Can I use a old computer as a network firewall "bridge"?

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I have a couple unused systems laying around and I had a really good (or really freakin bad) idea.
At school they have a fancy firewall on all of their routers that not only keeps you from going to Facebook and Youtube, but also blocks viruses like an AV program. I recently upgraded avast to version 9 or 2014 or whatever and it takes up massive amounts of ram and is making my pc slow.
I work in the IT class at my school and we do lots of work on these pc's, Only a handfull of them had any viruses on them and they don't have any AV software on the systems.

So what if I put an extra ethernet card in one of my old pc's, put it between my two routers, and ran a firewall on it. Could I have that computer running 24/7, have the connections bridged through windows or the said firewall program, and then just uninstall the AV program on my pc?

If this is possible, what programs are there for this? and what are the hardware requirements?
 

DComander1x

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It is possible, using linux, the hardware requirements are very simple, actually, all it would need is 2 GB of RAM and about 5 GB of Disk, and any processor from the Pentium III and newer will run a simple linux firewall.

http://chris.pirillo.com/how-to-make-your-pc-into-a-firewall/
http://www.techradar.com/news/networking/how-to-build-your-own-router-915419
http://www.youtube.com/watch?v=e_XgY6jqLeQ

 

DComander1x

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It is possible, using linux, the hardware requirements are very simple, actually, all it would need is 2 GB of RAM and about 5 GB of Disk, and any processor from the Pentium III and newer will run a simple linux firewall.

http://chris.pirillo.com/how-to-make-your-pc-into-a-firewall/
http://www.techradar.com/news/networking/how-to-build-your-own-router-915419
http://www.youtube.com/watch?v=e_XgY6jqLeQ

 
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Whoa, thanks man! I didn't think it was possible to do this without a big beefy processor!

How well would it work on my old optiplex; ?
2Ghz Pentium 4 northwood
256mb Ram (will be upgrading to 2gb as sudgested)
30Gb Maxtor Fireball III
Intel 845G chipset

Of course I'll be upgrading ram later but for is this enough for just a basic install to mess around and learn the interface?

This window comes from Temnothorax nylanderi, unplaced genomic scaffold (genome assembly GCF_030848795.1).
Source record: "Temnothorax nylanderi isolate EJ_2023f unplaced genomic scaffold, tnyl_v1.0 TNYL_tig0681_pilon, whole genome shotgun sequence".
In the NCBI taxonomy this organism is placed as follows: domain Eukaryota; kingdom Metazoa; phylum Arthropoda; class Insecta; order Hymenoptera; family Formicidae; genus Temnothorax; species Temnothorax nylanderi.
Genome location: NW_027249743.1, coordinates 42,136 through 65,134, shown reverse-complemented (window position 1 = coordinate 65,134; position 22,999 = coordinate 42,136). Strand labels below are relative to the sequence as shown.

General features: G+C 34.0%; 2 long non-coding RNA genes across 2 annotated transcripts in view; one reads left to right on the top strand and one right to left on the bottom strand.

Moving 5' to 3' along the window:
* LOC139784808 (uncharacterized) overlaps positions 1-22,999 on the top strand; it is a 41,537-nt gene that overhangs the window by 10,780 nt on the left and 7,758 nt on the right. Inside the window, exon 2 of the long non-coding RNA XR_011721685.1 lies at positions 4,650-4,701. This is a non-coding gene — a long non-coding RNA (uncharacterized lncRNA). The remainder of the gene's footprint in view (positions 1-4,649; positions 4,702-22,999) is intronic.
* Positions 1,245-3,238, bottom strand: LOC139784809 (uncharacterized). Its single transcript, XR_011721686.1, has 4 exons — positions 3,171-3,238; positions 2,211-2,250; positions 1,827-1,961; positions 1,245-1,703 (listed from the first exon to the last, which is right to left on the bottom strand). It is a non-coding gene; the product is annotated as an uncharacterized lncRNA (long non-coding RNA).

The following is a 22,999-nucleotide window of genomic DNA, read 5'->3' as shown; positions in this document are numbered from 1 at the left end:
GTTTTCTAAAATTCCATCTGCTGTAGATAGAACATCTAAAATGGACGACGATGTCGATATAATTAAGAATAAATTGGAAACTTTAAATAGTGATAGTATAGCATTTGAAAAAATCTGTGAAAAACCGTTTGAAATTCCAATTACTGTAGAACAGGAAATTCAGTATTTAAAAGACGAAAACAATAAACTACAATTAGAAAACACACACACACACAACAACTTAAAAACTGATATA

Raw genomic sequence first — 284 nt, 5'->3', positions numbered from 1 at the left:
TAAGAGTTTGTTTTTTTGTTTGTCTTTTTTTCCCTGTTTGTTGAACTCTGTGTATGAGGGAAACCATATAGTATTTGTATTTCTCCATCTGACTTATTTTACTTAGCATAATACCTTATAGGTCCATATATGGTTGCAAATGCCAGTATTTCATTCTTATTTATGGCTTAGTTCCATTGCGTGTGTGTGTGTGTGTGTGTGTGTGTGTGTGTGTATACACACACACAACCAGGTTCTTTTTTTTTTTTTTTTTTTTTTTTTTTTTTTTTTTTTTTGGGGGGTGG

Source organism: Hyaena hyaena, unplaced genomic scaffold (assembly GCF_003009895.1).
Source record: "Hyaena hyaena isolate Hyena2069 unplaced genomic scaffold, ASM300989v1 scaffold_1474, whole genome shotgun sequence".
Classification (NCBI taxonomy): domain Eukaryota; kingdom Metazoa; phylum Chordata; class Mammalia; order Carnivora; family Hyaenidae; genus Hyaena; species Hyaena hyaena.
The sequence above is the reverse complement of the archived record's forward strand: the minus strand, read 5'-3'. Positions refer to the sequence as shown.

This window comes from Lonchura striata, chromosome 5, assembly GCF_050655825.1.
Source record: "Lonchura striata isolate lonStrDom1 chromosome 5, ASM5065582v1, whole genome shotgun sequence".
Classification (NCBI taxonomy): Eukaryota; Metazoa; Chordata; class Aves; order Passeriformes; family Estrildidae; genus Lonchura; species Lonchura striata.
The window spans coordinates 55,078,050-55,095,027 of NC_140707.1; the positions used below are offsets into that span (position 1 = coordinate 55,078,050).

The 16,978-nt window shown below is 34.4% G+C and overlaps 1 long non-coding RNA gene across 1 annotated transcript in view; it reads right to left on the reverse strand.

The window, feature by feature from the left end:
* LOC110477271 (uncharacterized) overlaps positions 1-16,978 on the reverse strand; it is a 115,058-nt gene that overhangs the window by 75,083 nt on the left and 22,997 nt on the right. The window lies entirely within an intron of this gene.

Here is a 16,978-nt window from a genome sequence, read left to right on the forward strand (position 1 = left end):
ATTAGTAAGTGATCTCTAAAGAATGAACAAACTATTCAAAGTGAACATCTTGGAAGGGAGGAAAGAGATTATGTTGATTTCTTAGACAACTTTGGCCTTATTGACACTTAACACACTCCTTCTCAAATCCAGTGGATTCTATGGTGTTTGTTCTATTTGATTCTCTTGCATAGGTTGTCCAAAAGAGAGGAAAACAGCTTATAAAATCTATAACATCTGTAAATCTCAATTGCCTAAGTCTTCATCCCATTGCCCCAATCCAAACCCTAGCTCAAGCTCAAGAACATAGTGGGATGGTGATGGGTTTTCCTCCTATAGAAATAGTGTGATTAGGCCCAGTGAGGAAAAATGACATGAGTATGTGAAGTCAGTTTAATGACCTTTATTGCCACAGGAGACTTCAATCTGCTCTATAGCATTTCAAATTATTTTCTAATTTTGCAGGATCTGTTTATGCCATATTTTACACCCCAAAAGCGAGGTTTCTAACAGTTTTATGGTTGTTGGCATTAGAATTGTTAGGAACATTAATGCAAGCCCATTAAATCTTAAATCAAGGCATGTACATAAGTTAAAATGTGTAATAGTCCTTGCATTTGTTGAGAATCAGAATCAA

DComander1x

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No problem, many people use the Raspberry Pi as a firewall, so that tells you, that you do not need a dual Xeon Octocore server to run a simple firewall.
It will run very quick, as most firewalls are embedded in routers, so your computer is about 5x faster then what you can get in a simple router. and yes, most firewall distros say 256mb minimum to get everything running, and I said 2GB as to give the AV room to expand as needed, and its good to have an extra gig to allow for future expansion, such as turning it into a NAS.
 
The processor power and memory are directly related to what you are asking the firewall to do. Large companies would not spend $50,000 for a firewall if you could do it with a $50 router.

Simple stuff like nat of packets and very simple ip based filters take little overhead. Most processors can keep up with almost gig related speed as long as there are not too many session and the packet size is average. A packet take just as much processor power to deal with if it is 64 bytes long as one that is 1500 bytes.

The thing that really taxes a firewall are things like VPN. The encryption process requires a lots of cpu. The other thing are advanced protocols or pattern filters. It is very simple to deal with a single stream of data what is hard is when a firewall is trying to keep track of many related streams and take action based on the relationship between the streams. A very simple example is ftp. There is a control stream between the 2 machine. They send messages back and forth and negotiate information about a second stream to actually transfer the data. The firewall must listen in on this conversation and dynamically create rules and nat entries. When you start looking at intrusion detection rules where the firewall looks for patterns between sessions it also greatly increases both the memory and cpu requirements.
 

sg4rb0

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What's the goal here? If you are trying to bypass an internal firewall, you ain't gonna be able to do it because the traffic will ultimately go through it. The rest of the stuff you said means nothing without finding out what your goal is.
 

DComander1x

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Hes trying to do a pass-through PI firewall as far as I know, to prevent viruses, much like any major corporation would do.
 

sg4rb0